- OIG Issues Advisory Opinion Stating Hospitals May Compensate On-Call Physicians for Treating Uninsured Patients
- June 18, 2009 | Author: Christina Ann Gonzalez
- Law Firm: King & Spalding LLP - Houston Office
On May 21, 2009, the Office of the Inspector General (OIG) issued Advisory Opinion 09-05 in which the OIG concluded that the requester, a non-profit hospital, (Hospital) may enter into arrangements with its medical staff physicians to provide emergency call coverage and compensate those physicians for services rendered to uninsured patients without incurring administrative sanctions under the federal Anti-Kickback Statute.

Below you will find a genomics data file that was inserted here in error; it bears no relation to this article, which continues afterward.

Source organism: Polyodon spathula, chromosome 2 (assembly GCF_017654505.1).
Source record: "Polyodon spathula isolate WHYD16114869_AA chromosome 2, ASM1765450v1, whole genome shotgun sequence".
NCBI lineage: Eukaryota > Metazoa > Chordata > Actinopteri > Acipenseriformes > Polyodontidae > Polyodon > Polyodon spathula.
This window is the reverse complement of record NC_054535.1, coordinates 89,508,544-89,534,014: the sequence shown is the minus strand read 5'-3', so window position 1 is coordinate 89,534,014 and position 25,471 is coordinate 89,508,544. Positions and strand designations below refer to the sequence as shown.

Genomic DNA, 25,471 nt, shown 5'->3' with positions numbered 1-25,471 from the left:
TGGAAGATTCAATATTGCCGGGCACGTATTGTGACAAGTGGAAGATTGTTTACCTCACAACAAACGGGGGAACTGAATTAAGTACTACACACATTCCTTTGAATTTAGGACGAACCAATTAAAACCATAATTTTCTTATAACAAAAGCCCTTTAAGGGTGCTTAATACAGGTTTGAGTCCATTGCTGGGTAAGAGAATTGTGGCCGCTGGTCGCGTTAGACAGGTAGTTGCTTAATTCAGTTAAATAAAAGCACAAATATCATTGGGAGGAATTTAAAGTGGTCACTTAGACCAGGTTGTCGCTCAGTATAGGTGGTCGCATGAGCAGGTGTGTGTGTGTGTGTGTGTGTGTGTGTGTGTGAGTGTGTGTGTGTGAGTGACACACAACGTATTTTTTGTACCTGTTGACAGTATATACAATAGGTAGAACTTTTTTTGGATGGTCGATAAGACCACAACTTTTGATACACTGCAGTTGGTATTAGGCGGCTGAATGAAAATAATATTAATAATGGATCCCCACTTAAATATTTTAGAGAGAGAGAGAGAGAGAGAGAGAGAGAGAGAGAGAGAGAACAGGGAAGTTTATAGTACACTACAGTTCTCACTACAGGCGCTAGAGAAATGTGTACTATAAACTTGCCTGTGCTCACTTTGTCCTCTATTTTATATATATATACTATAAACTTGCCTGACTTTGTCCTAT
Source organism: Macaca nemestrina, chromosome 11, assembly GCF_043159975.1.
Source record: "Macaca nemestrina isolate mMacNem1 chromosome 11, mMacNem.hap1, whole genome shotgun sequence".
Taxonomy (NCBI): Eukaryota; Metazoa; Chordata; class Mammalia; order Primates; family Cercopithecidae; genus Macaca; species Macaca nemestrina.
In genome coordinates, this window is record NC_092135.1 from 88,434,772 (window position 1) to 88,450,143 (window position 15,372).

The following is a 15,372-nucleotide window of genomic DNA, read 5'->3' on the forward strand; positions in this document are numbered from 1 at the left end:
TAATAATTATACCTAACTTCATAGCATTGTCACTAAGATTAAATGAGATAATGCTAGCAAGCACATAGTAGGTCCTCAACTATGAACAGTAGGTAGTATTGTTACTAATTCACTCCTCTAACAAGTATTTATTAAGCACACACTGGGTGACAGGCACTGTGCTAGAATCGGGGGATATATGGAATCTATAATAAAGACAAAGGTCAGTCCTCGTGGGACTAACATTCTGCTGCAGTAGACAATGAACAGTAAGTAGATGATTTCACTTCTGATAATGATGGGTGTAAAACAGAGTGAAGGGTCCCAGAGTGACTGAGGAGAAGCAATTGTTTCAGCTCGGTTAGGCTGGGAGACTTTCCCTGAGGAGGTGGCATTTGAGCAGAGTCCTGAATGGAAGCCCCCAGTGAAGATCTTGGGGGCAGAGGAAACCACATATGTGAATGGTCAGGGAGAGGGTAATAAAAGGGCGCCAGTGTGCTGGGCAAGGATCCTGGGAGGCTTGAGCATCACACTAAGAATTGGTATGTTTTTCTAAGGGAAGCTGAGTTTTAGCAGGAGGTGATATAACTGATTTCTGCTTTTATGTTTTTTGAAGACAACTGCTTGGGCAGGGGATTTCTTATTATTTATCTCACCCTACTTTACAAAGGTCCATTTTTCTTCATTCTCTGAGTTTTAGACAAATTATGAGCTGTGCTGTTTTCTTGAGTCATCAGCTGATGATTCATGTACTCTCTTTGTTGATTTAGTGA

The Hospital, a 400-bed non-profit hospital and the only acute care inpatient hospital in its county, cited recent trends (i.e., physician aversion to on-call coverage due to professional practice interference, personal life disruptions, and liability issues) rendering it difficult for the Hospital to maintain needed specialists for on-call coverage. The Hospital proposed amending its bylaws to allow a program wherein participating physicians would submit claims to the Hospital for payment for services rendered to certain uninsured patients presenting to the Hospital’s emergency department. The Hospital certified that payments (of between $100 and $350) made under the arrangement with physicians would be (i) made solely on the basis of services actually needed and provided; (ii) without regard to referrals or any other business generated between the Hospital and the physicians; and (iii) fair market value for services rendered. The OIG found that the proposed arrangement, which provided for payments that could vary from month-to-month, did not qualify for protection under the safe harbor for personal services and management contracts, as this safe harbor requires that compensation be set in advance. However, after analyzing the facts and circumstances of the proposed arrangement, the OIG determined that it would not subject the Hospital to sanctions under the Anti-Kickback Statute because, in addition to certifying that the payments made would be fair market value without regard to referrals: (1) the proposed arrangement would tailor payments to cover "substantial, quantifiable services, all of which would be furnished to uninsured patients that present to the Hospital's emergency department;" (2) the Hospital has a legitimate rationale for revising its on-call coverage policy; (3) the proposed arrangement would be offered uniformly to all of the Hospital’s medical staff physicians, imposing contractual duties on them, including requiring participating physicians to respond within 30 minutes to emergency department calls and to submit their claims for payment with the date of service, description of service, dollar amount, patient’s full name, and patient’s social security number, which the OIG suggested would further minimize the risk of fraud and abuse; and (4) the proposed arrangement is a fair method by which to compensate physicians who actually provide the care required by the Hospital’s state so that the Hospital would be eligible for state program funding for eligible uninsured patients. Although finding that the Hospital's proposed arrangement would not elicit sanctions under the Anti-Kickback statute, the OIG concluded that on-call coverage compensation should always be "scrutinized closely to ensure that it is not a vehicle to disguise payments for referrals."